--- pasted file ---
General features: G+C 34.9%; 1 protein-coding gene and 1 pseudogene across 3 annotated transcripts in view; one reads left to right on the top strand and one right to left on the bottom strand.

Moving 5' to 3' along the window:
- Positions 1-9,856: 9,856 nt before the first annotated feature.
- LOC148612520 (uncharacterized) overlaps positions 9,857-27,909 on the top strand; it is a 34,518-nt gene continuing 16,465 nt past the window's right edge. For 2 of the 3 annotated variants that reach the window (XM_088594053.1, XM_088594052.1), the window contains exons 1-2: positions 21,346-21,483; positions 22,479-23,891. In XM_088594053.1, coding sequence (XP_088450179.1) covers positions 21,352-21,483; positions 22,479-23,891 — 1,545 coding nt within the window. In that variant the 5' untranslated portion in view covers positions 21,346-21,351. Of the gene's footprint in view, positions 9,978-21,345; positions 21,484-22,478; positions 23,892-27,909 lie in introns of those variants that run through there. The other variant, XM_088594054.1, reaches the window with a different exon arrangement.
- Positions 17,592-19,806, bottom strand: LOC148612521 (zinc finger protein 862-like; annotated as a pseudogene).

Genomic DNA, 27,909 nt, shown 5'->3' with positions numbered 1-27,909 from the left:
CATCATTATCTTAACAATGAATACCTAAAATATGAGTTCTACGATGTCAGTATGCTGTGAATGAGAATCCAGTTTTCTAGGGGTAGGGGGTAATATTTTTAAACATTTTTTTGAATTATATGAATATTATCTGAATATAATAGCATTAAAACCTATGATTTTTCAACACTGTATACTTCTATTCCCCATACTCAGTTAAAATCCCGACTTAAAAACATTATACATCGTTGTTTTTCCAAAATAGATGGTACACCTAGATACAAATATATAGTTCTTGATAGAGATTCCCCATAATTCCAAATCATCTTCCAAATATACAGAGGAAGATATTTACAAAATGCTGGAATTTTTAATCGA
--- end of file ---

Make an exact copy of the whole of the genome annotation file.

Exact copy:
General features: G+C 34.9%; 1 protein-coding gene and 1 pseudogene across 3 annotated transcripts in view; one reads left to right on the top strand and one right to left on the bottom strand.

Moving 5' to 3' along the window:
- Positions 1-9,856: 9,856 nt before the first annotated feature.
- LOC148612520 (uncharacterized) overlaps positions 9,857-27,909 on the top strand; it is a 34,518-nt gene continuing 16,465 nt past the window's right edge. For 2 of the 3 annotated variants that reach the window (XM_088594053.1, XM_088594052.1), the window contains exons 1-2: positions 21,346-21,483; positions 22,479-23,891. In XM_088594053.1, coding sequence (XP_088450179.1) covers positions 21,352-21,483; positions 22,479-23,891 — 1,545 coding nt within the window. In that variant the 5' untranslated portion in view covers positions 21,346-21,351. Of the gene's footprint in view, positions 9,978-21,345; positions 21,484-22,478; positions 23,892-27,909 lie in introns of those variants that run through there. The other variant, XM_088594054.1, reaches the window with a different exon arrangement.
- Positions 17,592-19,806, bottom strand: LOC148612521 (zinc finger protein 862-like; annotated as a pseudogene).

Genomic DNA, 27,909 nt, shown 5'->3' with positions numbered 1-27,909 from the left:
CATCATTATCTTAACAATGAATACCTAAAATATGAGTTCTACGATGTCAGTATGCTGTGAATGAGAATCCAGTTTTCTAGGGGTAGGGGGTAATATTTTTAAACATTTTTTTGAATTATATGAATATTATCTGAATATAATAGCATTAAAACCTATGATTTTTCAACACTGTATACTTCTATTCCCCATACTCAGTTAAAATCCCGACTTAAAAACATTATACATCGTTGTTTTTCCAAAATAGATGGTACACCTAGATACAAATATATAGTTCTTGATAGAGATTCCCCATAATTCCAAATCATCTTCCAAATATACAGAGGAAGATATTTACAAAATGCTGGAATTTTTAATCGA